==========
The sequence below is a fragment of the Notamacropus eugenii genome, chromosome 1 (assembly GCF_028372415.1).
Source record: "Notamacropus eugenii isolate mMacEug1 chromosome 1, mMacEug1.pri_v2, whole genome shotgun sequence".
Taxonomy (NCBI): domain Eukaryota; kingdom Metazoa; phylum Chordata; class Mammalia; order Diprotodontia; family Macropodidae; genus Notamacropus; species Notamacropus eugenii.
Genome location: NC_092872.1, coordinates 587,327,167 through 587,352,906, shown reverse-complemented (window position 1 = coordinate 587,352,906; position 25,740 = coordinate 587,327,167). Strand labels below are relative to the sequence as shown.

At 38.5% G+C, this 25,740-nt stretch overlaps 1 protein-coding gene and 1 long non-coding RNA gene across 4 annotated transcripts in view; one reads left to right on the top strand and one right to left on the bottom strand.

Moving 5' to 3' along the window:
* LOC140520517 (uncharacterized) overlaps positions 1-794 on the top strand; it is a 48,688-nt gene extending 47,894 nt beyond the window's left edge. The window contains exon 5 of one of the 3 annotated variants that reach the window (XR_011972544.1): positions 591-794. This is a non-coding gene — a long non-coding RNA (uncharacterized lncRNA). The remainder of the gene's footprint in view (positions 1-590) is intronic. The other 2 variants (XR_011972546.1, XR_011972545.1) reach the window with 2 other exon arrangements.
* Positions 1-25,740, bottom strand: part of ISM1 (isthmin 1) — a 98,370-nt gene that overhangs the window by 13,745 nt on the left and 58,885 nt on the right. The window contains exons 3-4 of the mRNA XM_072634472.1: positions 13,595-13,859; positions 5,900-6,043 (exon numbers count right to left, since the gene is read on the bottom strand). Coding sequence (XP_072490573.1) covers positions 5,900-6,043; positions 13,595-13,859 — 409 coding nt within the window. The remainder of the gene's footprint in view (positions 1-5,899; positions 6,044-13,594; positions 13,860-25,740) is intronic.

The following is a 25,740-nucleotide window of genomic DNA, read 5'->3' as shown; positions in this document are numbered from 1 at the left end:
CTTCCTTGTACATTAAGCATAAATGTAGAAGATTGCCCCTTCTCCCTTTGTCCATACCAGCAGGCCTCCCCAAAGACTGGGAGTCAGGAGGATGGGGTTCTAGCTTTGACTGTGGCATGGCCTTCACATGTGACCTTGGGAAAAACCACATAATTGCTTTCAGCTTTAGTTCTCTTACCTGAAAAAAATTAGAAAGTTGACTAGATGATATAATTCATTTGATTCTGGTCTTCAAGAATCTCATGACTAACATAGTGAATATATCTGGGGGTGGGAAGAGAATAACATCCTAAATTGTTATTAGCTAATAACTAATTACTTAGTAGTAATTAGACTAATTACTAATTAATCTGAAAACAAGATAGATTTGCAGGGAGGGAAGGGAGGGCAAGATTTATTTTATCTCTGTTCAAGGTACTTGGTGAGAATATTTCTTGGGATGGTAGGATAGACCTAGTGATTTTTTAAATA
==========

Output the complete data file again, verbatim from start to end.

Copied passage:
The sequence below is a fragment of the Notamacropus eugenii genome, chromosome 1 (assembly GCF_028372415.1).
Source record: "Notamacropus eugenii isolate mMacEug1 chromosome 1, mMacEug1.pri_v2, whole genome shotgun sequence".
Taxonomy (NCBI): domain Eukaryota; kingdom Metazoa; phylum Chordata; class Mammalia; order Diprotodontia; family Macropodidae; genus Notamacropus; species Notamacropus eugenii.
Genome location: NC_092872.1, coordinates 587,327,167 through 587,352,906, shown reverse-complemented (window position 1 = coordinate 587,352,906; position 25,740 = coordinate 587,327,167). Strand labels below are relative to the sequence as shown.

At 38.5% G+C, this 25,740-nt stretch overlaps 1 protein-coding gene and 1 long non-coding RNA gene across 4 annotated transcripts in view; one reads left to right on the top strand and one right to left on the bottom strand.

Moving 5' to 3' along the window:
* LOC140520517 (uncharacterized) overlaps positions 1-794 on the top strand; it is a 48,688-nt gene extending 47,894 nt beyond the window's left edge. The window contains exon 5 of one of the 3 annotated variants that reach the window (XR_011972544.1): positions 591-794. This is a non-coding gene — a long non-coding RNA (uncharacterized lncRNA). The remainder of the gene's footprint in view (positions 1-590) is intronic. The other 2 variants (XR_011972546.1, XR_011972545.1) reach the window with 2 other exon arrangements.
* Positions 1-25,740, bottom strand: part of ISM1 (isthmin 1) — a 98,370-nt gene that overhangs the window by 13,745 nt on the left and 58,885 nt on the right. The window contains exons 3-4 of the mRNA XM_072634472.1: positions 13,595-13,859; positions 5,900-6,043 (exon numbers count right to left, since the gene is read on the bottom strand). Coding sequence (XP_072490573.1) covers positions 5,900-6,043; positions 13,595-13,859 — 409 coding nt within the window. The remainder of the gene's footprint in view (positions 1-5,899; positions 6,044-13,594; positions 13,860-25,740) is intronic.

The following is a 25,740-nucleotide window of genomic DNA, read 5'->3' as shown; positions in this document are numbered from 1 at the left end:
CTTCCTTGTACATTAAGCATAAATGTAGAAGATTGCCCCTTCTCCCTTTGTCCATACCAGCAGGCCTCCCCAAAGACTGGGAGTCAGGAGGATGGGGTTCTAGCTTTGACTGTGGCATGGCCTTCACATGTGACCTTGGGAAAAACCACATAATTGCTTTCAGCTTTAGTTCTCTTACCTGAAAAAAATTAGAAAGTTGACTAGATGATATAATTCATTTGATTCTGGTCTTCAAGAATCTCATGACTAACATAGTGAATATATCTGGGGGTGGGAAGAGAATAACATCCTAAATTGTTATTAGCTAATAACTAATTACTTAGTAGTAATTAGACTAATTACTAATTAATCTGAAAACAAGATAGATTTGCAGGGAGGGAAGGGAGGGCAAGATTTATTTTATCTCTGTTCAAGGTACTTGGTGAGAATATTTCTTGGGATGGTAGGATAGACCTAGTGATTTTTTAAATA